Global stocks rose on Monday after U.S. data showed a pick-up in new home sales, reviving hopes for improvement in a tepid economic recovery, while the euro firmed against the dollar on increased risk tolerance.
The euro climbed to $1.30, the highest since July 20, getting a boost from investors' positive reaction to results of tests of European banks' health released late on Friday.
Sales of single-family U.S. homes in June jumped 23.6 percent, the largest increase since May 1980, from the prior month's record low, pushing U.S. Treasury prices lower and supporting oil prices.
There was a big revision down in the prior month, but then obviously a rebound this month. We're still at these trough levels, which we've been bouncing along. It's a good sign that we did see an increase after the tax credit expired, said Michael O'Rourke, chief market strategist at BTIG LLC, in New York.
O'Rourke referred to an Obama administration tax break for home buyers to stimulate the economy.
The Dow Jones industrial average <.DJI> closed up 100.81 points, or 0.97 percent, at 10,525.43. The Standard & Poor's 500 Index <.SPX> gained 12.35 points, or 1.12 percent, to 1,115.01. The Nasdaq Composite Index <.IXIC> rose 26.96 points, or 1.19 percent, to 2,296.43.
U.S. stocks also got a lift from FedEx Corp after the bellwether raised its earnings outlook, sending its stock up more than 4 percent. Stronger outlooks for transportation firms like FedEx are seen as a sign of growing economic demand.
European shares closed at a five-week high, helped by the U.S. housing data, with the banking sector among the top performers following the bank stress test results.
The tests were aimed partly at opening the door to funding markets for a batch of southern European banks and lowering costs for other lenders.
Seven of 91 banks failed the test, including five from Spain, and another 17 barely passed the EU tests, which have been widely criticized as not demanding enough.
The pan-European FTSEurofirst 300 <.FTEU3> index of top shares closed 0.4 percent higher at 1,048 points.
World stocks as measured by MSCI <.MIWD00000PUS> rose 1.15 percent and the Thomson Reuters global stock index <.TRXFLDGLPU> gained 1 percent.
After Friday's release of the European bank stress test results and Monday's strong U.S. housing data for June, the euro touched $1.30 against the dollar, the highest since July 20. On electronic trading platform EBS, it later hovered around $1.2992, still up 0.68 percent.
Investors were upbeat about a series of reports in the past week showing the broader European economy was stronger than thought.
Against the Japanese yen, the dollar was down 0.69 percent at 86.84 from a previous session close of 87.440.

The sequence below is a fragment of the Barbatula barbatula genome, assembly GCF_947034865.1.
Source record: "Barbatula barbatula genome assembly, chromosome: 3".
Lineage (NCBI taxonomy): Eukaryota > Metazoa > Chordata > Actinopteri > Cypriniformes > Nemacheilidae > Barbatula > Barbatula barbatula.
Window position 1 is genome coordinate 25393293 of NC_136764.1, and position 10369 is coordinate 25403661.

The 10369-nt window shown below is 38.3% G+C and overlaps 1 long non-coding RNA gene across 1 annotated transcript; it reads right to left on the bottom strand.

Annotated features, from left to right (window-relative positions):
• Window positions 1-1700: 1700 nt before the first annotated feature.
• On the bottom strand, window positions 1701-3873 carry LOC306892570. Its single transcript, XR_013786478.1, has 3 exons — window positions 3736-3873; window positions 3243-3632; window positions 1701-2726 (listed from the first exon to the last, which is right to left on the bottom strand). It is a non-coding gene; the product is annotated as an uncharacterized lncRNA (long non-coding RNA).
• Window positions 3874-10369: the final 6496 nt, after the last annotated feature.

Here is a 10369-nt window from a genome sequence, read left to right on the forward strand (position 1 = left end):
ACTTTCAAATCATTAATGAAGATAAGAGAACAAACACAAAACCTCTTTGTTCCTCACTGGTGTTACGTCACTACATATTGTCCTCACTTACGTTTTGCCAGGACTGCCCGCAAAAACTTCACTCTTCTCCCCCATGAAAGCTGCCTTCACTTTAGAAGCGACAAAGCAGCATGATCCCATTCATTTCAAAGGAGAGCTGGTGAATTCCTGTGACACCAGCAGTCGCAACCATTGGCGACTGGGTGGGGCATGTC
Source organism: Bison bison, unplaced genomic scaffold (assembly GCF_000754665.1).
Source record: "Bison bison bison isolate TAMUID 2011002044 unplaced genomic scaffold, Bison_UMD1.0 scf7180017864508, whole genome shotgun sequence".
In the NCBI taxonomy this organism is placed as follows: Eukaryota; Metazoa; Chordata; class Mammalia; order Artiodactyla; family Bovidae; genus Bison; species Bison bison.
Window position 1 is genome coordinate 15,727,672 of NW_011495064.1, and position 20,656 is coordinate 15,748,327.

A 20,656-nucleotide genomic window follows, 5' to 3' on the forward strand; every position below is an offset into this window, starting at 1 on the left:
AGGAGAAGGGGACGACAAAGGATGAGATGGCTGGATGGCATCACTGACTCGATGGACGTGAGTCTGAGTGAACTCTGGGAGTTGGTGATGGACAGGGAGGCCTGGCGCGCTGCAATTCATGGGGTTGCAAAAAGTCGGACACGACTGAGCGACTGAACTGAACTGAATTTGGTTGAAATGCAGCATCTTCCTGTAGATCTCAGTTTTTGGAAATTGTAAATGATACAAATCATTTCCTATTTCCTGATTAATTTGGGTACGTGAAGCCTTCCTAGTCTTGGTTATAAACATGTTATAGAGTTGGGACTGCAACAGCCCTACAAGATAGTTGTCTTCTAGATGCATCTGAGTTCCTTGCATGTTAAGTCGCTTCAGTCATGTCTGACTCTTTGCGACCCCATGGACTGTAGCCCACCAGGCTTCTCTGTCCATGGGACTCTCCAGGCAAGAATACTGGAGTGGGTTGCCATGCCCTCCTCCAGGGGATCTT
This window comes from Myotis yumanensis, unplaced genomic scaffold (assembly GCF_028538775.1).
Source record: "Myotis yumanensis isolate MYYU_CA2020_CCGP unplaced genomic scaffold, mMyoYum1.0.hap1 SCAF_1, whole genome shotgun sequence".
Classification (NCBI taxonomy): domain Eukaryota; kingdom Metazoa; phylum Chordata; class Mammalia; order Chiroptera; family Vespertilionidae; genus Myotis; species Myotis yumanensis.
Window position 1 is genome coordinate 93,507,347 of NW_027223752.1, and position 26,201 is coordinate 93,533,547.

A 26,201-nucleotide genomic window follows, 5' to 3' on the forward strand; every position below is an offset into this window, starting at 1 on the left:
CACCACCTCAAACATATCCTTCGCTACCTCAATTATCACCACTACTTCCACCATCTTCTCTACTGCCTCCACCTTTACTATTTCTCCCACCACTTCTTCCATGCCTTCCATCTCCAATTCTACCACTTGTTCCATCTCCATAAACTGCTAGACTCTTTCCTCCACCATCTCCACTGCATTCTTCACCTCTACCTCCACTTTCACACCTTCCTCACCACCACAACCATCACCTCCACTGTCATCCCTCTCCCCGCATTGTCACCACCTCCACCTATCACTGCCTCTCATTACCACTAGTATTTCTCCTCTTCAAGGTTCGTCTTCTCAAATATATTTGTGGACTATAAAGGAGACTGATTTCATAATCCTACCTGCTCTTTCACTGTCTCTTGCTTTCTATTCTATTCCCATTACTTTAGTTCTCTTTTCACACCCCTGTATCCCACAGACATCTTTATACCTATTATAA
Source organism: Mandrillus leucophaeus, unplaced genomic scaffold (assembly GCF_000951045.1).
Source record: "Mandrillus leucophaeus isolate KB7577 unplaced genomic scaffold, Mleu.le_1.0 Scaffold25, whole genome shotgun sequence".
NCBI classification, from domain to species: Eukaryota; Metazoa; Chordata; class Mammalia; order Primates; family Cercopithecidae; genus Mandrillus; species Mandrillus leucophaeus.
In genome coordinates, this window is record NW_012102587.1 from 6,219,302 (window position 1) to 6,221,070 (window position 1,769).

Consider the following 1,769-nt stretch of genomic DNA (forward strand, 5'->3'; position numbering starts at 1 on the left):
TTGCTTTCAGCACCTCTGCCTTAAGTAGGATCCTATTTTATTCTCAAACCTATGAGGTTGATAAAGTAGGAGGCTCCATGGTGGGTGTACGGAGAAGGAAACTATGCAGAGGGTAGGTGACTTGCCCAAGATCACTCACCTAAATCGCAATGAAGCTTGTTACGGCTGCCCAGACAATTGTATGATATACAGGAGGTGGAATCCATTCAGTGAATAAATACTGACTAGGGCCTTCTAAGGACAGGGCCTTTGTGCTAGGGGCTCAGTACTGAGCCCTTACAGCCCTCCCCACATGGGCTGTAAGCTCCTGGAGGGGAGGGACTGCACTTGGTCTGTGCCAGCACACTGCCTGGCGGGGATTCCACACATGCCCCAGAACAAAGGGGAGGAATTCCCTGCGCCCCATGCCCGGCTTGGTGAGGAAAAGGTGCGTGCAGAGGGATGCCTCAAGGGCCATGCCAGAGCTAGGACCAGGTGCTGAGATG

Purchasing managers' indexes indicated third-quarter euro zone growth of around 0.6 to 0.7 percent. German business sentiment also posted a record jump in July to its highest level in three years. Britain, not in the euro zone, added to the mix with an economy growing twice as quickly as expected in the second quarter.
Despite the market's single-minded focus on the stress tests, the more important story was the surprisingly strong economic data from the region (last week), said Boris Schlossberg, a director for currency research at GFT in New York.
U.S. Treasuries were mixed as benchmark 10-year Treasury note's 3 percent yield drew some buyers.
The overarching factor (that pushed) yields higher was relief that the stress tests had come and gone without major incident, said Robert Tipp, chief investment strategist for Prudential Fixed Income, whose team helps oversee approximately $240 billion in fixed income assets.
The benchmark 10-year U.S. Treasury note was up 1/32, with the yield at 2.9942 percent. The 2-year U.S. Treasury note was down 1/32, with the yield at 0.5964 percent. The 30-year U.S. Treasury bond was unchanged with the yield at 4.0202 percent.
U.S. crude oil prices turned positive after the economic data, having been pressured earlier on Tropical Storm Bonnie's fade from the Gulf of Mexico.
Oil was trading at around $79 a barrel, flat after rising on the U.S. housing data. The price of gold fell $7.35, or 0.62 percent, to $1181.20, as the metal lost some of its safe-haven appeal due to the European stress test results, robust U.S. company earnings and vigorous euro zone data.
(Additional reporting by Vivianne Rodrigues, Ellen Freilich, Ryan Vlastelica in New York; Editing by Dan Grebler)